U.K. natural gas for next-day delivery rose for the first time in three days as demand climbed to the highest level in more than two weeks amid forecasts for freezing weather.
Within-day and month-ahead gas also advanced, according to broker data compiled by Bloomberg. Demand in the 24 hours to 6 a.m. tomorrow will probably be 365 million cubic meters, the most since Jan. 24, National Grid Plc data show. The temperature in London tomorrow will fall to minus 2.5 Celsius (28 Fahrenheit) tomorrow, the least since Jan. 22, CustomWeather Inc. data on Bloomberg show.
Next-day gas climbed 1 percent to 67.8 pence a therm at 10:15 a.m. London time. Next-month gas added 0.5 percent to 65.85 pence a therm. That’s equivalent to $10.27 per million British thermal units and compares with $3.27 per million Btu of front-month U.S. gas.
The average temperature in the U.K. will be 1.8 degrees Celsius through Feb. 22, down from a prediction of 2.9 degrees 12 hours earlier, an ECMWF model supplied to Bloomberg by MetraWeather showed.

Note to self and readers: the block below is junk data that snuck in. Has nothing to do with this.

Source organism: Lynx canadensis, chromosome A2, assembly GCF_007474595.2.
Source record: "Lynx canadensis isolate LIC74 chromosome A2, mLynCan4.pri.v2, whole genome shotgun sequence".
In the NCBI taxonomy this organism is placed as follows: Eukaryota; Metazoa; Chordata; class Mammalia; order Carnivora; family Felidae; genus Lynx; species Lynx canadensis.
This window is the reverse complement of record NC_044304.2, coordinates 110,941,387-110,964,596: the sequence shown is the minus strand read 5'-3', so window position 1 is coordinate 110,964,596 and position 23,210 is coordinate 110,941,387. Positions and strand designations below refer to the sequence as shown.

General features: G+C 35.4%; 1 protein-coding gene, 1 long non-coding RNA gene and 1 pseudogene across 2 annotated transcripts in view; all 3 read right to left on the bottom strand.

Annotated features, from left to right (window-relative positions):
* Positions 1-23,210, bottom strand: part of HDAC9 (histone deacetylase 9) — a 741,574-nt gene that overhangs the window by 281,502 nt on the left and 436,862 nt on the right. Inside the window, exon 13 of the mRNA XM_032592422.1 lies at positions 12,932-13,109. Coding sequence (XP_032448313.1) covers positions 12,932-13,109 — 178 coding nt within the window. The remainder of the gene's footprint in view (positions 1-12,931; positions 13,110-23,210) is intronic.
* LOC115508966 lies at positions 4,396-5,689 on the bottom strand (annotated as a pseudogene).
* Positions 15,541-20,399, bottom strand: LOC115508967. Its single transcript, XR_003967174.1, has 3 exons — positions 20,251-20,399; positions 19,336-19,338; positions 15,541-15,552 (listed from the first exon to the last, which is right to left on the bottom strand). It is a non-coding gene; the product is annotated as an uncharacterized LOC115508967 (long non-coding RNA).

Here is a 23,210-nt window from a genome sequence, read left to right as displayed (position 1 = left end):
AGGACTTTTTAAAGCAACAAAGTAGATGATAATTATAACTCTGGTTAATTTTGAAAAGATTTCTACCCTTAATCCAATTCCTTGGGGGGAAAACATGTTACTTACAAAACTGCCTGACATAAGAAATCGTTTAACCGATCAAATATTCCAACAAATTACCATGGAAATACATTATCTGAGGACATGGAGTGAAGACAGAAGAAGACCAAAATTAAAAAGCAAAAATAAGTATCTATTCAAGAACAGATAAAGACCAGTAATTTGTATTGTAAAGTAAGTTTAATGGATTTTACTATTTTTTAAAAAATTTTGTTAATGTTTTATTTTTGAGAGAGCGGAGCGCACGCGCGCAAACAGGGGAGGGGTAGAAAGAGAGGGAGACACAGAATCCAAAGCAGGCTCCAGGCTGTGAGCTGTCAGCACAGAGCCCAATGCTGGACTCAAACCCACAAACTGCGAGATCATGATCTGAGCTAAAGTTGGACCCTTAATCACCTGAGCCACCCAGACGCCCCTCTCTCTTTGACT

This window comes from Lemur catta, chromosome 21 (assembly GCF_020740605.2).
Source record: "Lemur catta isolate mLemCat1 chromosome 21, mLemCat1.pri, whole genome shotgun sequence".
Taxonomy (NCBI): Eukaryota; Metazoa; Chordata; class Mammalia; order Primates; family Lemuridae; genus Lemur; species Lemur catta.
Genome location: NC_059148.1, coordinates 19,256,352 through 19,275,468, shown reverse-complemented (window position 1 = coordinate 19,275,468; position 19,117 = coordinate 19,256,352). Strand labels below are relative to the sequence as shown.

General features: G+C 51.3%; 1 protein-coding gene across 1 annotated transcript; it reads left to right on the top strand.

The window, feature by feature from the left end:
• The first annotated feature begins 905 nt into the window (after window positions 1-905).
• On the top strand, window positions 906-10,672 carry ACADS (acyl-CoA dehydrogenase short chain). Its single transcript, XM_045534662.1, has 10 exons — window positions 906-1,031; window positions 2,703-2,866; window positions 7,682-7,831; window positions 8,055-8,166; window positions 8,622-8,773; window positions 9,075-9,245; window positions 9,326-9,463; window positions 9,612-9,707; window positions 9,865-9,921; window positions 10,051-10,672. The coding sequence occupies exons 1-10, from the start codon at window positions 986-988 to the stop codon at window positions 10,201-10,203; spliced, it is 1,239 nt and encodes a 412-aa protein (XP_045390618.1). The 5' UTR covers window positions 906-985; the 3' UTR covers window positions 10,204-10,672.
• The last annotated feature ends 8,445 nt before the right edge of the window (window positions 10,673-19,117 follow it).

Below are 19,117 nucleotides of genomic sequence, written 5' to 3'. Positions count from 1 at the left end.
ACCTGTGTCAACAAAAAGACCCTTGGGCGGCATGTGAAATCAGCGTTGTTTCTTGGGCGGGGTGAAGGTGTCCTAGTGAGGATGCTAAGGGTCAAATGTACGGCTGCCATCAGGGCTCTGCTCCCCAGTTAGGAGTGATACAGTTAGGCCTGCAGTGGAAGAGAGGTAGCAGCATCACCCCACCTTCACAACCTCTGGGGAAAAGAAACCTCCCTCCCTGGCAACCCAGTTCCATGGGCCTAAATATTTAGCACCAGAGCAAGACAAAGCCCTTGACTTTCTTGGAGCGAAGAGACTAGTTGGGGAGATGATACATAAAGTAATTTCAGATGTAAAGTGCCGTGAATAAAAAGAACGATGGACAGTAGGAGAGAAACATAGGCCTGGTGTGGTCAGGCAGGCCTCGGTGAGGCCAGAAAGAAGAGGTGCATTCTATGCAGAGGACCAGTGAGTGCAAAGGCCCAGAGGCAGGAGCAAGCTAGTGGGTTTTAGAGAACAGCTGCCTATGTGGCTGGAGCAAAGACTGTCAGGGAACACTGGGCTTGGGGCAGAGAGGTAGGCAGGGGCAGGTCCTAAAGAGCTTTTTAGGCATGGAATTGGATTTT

The delivery network will contain 317 million cubic meters of gas at 6 a.m. tomorrow, down from 352 million at the same time today, National Grid data show.
Flows from Norway, the U.K.’s biggest source of imported gas, were at 111 million cubic meters a day versus a 10-day average of 106 million, Gassco AS data show. Pipeline imports from Belgium were at a rate of 6.8 million cubic meters a day, headed for the least since Jan. 31, Interconnector Ltd. data show.
Gas accounted for 34 percent of U.K. power production at 9:15 a.m. Coal generated 40 percent, nuclear 16 percent and wind 2.3 percent.
Wind output will peak at about 4,165 megawatts tomorrow, compared with a record 5,082 megawatts set Feb. 3, according to wind-power calculations on Bloomberg.
Electricity for the next working day fell for a fourth day, dropping 0.6 percent to 50.20 pounds a megawatt-hour, broker data show.
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